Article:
WASHINGTON, June 9 (Xinhua) -- Renegotiations on the North American Free Trade Agreement (NAFTA) could lead to a new trilateral trade deal with substantial changes or two separate trade agreements, U.S. President Donald Trump said Saturday.
"We'll either leave it the way it is as a threesome deal with Canada, the United States and Mexico, and change it very substantially...or we're going to make a deal directly with Canada, directly with Mexico," Trump said at a press conference at the Group of Seven (G7) summit in Quebec, Canada.
"So we are either going to have NAFTA in a better negotiated form or we're going to have two deals. Both of those things could happen," Trump said, warning that it would be "very bad" for Canada and Mexico if no deal could be reached among the three countries.
Trump also said NAFTA negotiators were "pretty close" to agree on some kind of sunset provision, which could allow the trade agreement to be renegotiated every five years.
Talks on renegotiating the NAFTA began in August 2017 as Trump threatened to withdraw from the 23-year-old trade deal. The three countries remain divided over the rules of origin for automobiles and other issues following months-long negotiations.
The G7 summit came after the Trump administration announced last week to impose tariffs on steel and aluminum imports from the European Union (EU), Canada and Mexico, which has drawn strong opposition from the domestic business community and quick retaliation from U.S. major trading partners.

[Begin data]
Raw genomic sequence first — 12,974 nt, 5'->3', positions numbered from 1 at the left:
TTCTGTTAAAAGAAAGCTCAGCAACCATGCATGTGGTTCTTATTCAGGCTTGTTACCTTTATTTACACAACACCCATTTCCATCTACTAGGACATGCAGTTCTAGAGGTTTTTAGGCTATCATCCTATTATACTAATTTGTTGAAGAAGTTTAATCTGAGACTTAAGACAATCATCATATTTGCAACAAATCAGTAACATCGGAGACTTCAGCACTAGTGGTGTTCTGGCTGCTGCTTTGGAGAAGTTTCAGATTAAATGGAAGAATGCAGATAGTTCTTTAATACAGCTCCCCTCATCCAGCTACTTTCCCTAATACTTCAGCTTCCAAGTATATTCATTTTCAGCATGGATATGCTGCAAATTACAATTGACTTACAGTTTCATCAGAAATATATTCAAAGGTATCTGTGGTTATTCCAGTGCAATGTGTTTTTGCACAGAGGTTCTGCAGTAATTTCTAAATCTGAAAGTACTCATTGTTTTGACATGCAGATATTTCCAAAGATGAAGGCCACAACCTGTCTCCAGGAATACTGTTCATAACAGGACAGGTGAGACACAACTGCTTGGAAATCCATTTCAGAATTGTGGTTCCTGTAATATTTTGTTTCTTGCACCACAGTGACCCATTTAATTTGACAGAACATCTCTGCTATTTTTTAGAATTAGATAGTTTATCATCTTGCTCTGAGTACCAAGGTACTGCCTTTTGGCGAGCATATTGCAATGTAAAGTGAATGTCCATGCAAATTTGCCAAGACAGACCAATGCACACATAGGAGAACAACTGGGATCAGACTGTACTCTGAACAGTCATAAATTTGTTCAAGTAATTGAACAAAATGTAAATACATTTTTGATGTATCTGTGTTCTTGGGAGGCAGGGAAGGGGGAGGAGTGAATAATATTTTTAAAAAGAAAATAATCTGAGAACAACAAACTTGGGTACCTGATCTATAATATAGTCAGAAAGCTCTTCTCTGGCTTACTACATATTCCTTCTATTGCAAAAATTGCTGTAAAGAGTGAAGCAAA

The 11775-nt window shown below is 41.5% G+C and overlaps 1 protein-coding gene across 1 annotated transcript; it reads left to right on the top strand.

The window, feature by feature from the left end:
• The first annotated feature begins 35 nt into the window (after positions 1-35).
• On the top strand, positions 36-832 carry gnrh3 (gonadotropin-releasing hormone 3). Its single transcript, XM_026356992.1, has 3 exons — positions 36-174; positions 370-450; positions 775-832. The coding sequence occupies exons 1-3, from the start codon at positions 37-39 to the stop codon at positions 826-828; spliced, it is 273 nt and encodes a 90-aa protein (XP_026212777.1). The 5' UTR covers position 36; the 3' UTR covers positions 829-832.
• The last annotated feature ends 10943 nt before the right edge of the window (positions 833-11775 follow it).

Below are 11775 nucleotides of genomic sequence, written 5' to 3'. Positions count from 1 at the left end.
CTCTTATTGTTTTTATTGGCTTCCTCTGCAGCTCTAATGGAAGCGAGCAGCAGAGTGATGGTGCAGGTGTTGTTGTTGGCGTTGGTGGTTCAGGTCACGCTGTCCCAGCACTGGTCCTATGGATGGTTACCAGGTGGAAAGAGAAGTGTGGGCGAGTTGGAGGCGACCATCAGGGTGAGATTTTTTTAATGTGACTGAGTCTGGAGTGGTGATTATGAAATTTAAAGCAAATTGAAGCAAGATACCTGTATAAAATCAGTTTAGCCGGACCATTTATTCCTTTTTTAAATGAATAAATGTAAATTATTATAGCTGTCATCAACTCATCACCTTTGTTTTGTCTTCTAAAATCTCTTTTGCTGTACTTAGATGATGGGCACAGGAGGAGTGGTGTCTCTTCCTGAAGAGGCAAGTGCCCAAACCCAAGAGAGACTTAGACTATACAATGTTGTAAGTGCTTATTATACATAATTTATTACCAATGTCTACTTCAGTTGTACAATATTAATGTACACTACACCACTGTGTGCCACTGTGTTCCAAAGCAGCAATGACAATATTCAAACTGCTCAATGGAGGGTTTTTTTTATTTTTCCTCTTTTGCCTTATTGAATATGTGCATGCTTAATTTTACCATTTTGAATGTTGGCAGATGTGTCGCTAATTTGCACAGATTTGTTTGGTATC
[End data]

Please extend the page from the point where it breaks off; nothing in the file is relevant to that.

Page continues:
Trump told reporters that he had demanded for "fair and reciprocal" trade practices and proposed to eliminate all trade barriers at the G7 summit.
"No tariffs, no barriers, that's the way it should be, and no subsidies," he said, warning that other countries could lose access to the United States if they don't reduce trade barriers.
"I did suggest it and people were -- I guess they're going to go back to the drawing board and check it out," Trump said.
Trade experts and officials are skeptical about Trump's idea of zero tariffs, as the Trump administration has slapped high tariffs on imports of solar panel, washing machines, steel and aluminum products.
European Council President Donald Tusk warned on Friday that Trump's protectionist trade measures pose a threat to the rules-based international order.
"What worries me most, however, is the fact that the rules-based international order is being challenged. Quite surprisingly, not by the usual suspects, but by its main architect and guarantor: the U.S.," Tusk said, adding the United States and other G7 members would continue to disagree on trade, climate change and the Iran nuclear deal.